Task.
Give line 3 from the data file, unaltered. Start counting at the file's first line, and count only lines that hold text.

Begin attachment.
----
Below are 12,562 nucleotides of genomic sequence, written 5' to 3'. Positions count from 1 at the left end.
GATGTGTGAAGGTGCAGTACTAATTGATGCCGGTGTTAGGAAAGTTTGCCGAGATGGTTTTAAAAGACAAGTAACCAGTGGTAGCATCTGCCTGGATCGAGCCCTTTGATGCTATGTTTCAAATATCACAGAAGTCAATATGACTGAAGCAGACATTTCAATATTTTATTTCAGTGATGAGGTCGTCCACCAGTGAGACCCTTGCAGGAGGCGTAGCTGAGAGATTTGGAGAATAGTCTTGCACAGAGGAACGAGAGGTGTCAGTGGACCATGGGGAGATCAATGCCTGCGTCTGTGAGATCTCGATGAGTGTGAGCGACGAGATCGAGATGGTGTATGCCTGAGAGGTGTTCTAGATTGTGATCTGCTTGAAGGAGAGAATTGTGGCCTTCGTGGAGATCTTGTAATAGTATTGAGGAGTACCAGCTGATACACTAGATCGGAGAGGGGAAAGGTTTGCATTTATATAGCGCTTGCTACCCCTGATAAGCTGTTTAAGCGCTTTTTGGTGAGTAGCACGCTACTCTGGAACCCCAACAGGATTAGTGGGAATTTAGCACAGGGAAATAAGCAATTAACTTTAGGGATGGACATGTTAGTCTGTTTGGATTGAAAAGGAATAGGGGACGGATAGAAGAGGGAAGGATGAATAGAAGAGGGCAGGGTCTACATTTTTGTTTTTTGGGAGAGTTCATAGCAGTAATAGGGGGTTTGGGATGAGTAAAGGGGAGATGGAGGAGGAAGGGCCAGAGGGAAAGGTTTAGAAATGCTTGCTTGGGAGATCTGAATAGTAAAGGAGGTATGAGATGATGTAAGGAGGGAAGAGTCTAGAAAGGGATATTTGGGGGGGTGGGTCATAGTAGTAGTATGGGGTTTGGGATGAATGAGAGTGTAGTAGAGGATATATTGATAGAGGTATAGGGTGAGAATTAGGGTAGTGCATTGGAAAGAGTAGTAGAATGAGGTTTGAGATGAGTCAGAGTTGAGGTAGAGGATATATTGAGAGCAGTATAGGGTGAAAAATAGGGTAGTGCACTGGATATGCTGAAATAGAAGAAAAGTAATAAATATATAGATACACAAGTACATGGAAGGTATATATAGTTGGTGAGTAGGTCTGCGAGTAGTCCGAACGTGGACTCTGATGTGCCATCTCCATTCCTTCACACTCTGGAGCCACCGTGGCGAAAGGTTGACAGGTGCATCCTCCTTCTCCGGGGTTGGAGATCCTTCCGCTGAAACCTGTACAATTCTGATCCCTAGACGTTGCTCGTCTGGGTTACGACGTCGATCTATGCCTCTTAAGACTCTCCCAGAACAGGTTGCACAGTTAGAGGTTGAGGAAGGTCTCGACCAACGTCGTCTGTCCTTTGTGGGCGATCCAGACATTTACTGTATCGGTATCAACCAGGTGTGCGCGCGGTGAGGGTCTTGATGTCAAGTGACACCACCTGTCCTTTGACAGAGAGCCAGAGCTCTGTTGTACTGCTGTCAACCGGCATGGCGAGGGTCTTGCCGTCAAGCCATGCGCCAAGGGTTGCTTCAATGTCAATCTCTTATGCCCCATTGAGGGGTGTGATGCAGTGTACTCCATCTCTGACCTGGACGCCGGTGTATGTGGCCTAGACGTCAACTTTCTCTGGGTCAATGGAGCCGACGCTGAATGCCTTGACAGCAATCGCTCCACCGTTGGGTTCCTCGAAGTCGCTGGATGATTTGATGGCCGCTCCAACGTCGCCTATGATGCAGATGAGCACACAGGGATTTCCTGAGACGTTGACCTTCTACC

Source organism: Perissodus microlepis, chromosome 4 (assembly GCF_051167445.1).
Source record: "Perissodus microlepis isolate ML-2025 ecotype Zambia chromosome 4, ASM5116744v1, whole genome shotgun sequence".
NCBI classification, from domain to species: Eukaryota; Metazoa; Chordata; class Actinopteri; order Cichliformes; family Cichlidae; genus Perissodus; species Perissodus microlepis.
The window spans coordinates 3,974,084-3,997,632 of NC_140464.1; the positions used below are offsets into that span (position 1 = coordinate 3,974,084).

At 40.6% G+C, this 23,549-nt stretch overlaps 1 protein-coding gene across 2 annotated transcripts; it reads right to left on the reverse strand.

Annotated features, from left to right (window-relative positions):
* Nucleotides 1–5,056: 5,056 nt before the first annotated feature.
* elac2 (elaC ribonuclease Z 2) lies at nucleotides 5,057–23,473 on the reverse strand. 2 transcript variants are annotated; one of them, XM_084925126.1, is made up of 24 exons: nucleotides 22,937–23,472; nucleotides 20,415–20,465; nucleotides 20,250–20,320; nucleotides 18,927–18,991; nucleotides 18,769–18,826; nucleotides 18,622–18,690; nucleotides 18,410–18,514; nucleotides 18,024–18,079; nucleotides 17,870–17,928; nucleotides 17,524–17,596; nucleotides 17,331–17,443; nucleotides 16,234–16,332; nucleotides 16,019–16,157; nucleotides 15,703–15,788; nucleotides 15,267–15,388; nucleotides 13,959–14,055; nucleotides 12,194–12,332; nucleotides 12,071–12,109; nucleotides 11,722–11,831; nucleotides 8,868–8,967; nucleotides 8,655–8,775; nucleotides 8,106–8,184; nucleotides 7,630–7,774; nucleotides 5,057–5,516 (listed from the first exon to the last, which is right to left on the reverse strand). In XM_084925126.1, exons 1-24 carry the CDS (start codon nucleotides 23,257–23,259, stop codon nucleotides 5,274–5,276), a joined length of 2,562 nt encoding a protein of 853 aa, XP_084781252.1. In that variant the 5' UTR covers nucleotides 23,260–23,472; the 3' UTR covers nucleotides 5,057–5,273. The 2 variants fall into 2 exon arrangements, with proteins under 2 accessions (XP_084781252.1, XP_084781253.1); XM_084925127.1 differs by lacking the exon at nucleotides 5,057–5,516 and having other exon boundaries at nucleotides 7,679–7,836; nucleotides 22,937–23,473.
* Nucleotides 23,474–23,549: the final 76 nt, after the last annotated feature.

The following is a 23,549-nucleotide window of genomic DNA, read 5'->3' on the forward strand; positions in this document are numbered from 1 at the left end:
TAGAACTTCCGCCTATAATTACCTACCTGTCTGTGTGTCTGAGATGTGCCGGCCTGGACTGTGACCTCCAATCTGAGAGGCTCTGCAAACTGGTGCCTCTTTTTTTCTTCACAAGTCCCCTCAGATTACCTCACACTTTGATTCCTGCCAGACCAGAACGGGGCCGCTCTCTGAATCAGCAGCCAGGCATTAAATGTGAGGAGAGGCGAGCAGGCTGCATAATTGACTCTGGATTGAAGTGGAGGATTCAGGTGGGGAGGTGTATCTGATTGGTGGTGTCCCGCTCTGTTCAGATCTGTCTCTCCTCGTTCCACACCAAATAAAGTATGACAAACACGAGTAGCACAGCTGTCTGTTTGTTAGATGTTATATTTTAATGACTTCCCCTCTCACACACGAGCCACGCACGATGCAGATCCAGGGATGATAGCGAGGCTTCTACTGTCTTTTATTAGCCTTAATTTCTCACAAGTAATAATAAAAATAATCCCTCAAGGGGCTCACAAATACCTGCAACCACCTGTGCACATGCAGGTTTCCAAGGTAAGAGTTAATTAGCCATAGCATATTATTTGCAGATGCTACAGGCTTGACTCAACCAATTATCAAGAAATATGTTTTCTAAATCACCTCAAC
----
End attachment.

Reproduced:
Source organism: Perissodus microlepis, chromosome 4 (assembly GCF_051167445.1).